On a wing and a prayer, we went for broke on a crowded and jovial alleyway, winding our way through wine-swilling revelers and the occasional dancer. Without my trusty Catalan companion, I surely would have perished this time. She was able to sweet talk Jaume into breaking out some of those famous excellent L’Escala anchovies (served over bread with piquillos, of course) and some pa amb tomaquet – the famous Catalan staple of crispy bread rubbed with garlic and tomatoes, then drizzled with olive oil. It really hit the spot and I thanked my lucky stars, for surely, with both my trusty Catalan and my Godfather looking out for me, I couldn’t go wrong.
El Padrí, Carrer Miguel Rosset, 6, 17488 Cadaqués, Girona, Spain
For over twenty years El Bulli in nearby Roses cast a shadow over Spanish, and really any, haute cuisine in a way that may not be seen again. Though many chefs graduated from her kitchens, a few (Mateu Casañas, Oriol Castro, and Eduard Xatruch) chose not to stray far from home, landing in Cadaqués.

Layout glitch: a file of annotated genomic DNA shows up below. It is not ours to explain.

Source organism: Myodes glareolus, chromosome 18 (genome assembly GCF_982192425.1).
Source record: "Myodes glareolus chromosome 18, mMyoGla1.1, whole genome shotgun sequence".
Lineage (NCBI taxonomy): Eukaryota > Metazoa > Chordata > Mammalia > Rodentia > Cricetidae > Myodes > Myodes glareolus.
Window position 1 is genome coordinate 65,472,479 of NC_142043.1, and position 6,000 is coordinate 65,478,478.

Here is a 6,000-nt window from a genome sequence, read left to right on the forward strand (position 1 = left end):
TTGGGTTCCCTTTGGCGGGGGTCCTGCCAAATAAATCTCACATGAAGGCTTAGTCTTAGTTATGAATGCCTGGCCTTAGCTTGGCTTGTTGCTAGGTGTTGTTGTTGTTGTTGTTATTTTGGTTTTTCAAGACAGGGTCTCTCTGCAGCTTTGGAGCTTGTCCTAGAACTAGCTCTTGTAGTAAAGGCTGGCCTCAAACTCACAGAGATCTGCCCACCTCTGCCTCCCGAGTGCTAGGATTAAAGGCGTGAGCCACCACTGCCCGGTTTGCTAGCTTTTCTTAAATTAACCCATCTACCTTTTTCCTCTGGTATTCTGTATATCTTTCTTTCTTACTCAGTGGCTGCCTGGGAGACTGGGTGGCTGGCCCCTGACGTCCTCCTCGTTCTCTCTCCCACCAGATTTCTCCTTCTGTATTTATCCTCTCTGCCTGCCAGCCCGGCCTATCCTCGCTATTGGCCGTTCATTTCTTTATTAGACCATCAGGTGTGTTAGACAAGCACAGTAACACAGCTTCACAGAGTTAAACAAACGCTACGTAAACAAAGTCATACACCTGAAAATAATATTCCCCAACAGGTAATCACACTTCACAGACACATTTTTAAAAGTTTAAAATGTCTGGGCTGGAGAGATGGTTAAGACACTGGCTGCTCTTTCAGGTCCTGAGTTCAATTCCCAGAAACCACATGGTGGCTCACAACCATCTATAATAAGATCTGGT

As the name suggests, plates are created with sharing in mind. Toeing the line between El Bulli-style molecular gastronomy palate-bending taste experiments and traditional Catalan cuisine, this place hits all the perfect notes.
This intimate, upscale place is where you need to go to continue your Cadaqués theme of relaxation and rejuvenation. I don’t often engage in a play-by-play breakdown of menus in this space and won’t be diverting from practice for Compartir. But I will say, do yourself a solid and just book this one on faith. And when you get back to Barcelona, check out their sister restaurant, Disfrutar.
Compartir, Riera de Sant Vicenç, 17488 Cadaqués, Girona, Spain
Named for the Northern Wind that cools this seaside town, this tiny hotel is aptly named. Sitting atop the tallest hill in town, and surrounded by picturesque winding streets, this place is an absolute gem where you will be lilted to sleep each night by the sound of its namesake breeze.